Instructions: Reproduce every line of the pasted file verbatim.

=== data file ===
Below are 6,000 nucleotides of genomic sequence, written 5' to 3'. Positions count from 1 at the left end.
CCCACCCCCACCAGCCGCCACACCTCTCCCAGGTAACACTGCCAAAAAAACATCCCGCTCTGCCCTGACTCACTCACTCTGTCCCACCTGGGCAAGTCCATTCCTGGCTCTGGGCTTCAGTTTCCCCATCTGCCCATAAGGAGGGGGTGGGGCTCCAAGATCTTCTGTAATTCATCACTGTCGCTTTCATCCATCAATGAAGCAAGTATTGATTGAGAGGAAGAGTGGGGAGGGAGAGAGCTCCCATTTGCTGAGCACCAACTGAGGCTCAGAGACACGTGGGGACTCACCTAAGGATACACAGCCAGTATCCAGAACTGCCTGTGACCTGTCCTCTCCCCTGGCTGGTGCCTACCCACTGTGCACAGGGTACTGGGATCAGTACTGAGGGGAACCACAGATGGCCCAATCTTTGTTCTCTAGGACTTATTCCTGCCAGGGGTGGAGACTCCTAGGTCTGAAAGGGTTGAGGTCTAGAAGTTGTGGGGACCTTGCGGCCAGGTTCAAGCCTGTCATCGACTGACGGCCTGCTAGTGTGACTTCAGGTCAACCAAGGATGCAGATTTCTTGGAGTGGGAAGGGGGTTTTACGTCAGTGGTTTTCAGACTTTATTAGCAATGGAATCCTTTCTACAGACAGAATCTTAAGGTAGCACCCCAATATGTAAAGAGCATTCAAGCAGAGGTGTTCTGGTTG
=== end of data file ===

Below are 6,000 nucleotides of genomic sequence, written 5' to 3'. Positions count from 1 at the left end.
CCCACCCCCACCAGCCGCCACACCTCTCCCAGGTAACACTGCCAAAAAAACATCCCGCTCTGCCCTGACTCACTCACTCTGTCCCACCTGGGCAAGTCCATTCCTGGCTCTGGGCTTCAGTTTCCCCATCTGCCCATAAGGAGGGGGTGGGGCTCCAAGATCTTCTGTAATTCATCACTGTCGCTTTCATCCATCAATGAAGCAAGTATTGATTGAGAGGAAGAGTGGGGAGGGAGAGAGCTCCCATTTGCTGAGCACCAACTGAGGCTCAGAGACACGTGGGGACTCACCTAAGGATACACAGCCAGTATCCAGAACTGCCTGTGACCTGTCCTCTCCCCTGGCTGGTGCCTACCCACTGTGCACAGGGTACTGGGATCAGTACTGAGGGGAACCACAGATGGCCCAATCTTTGTTCTCTAGGACTTATTCCTGCCAGGGGTGGAGACTCCTAGGTCTGAAAGGGTTGAGGTCTAGAAGTTGTGGGGACCTTGCGGCCAGGTTCAAGCCTGTCATCGACTGACGGCCTGCTAGTGTGACTTCAGGTCAACCAAGGATGCAGATTTCTTGGAGTGGGAAGGGGGTTTTACGTCAGTGGTTTTCAGACTTTATTAGCAATGGAATCCTTTCTACAGACAGAATCTTAAGGTAGCACCCCAATATGTAAAGAGCATTCAAGCAGAGGTGTTCTGGTTG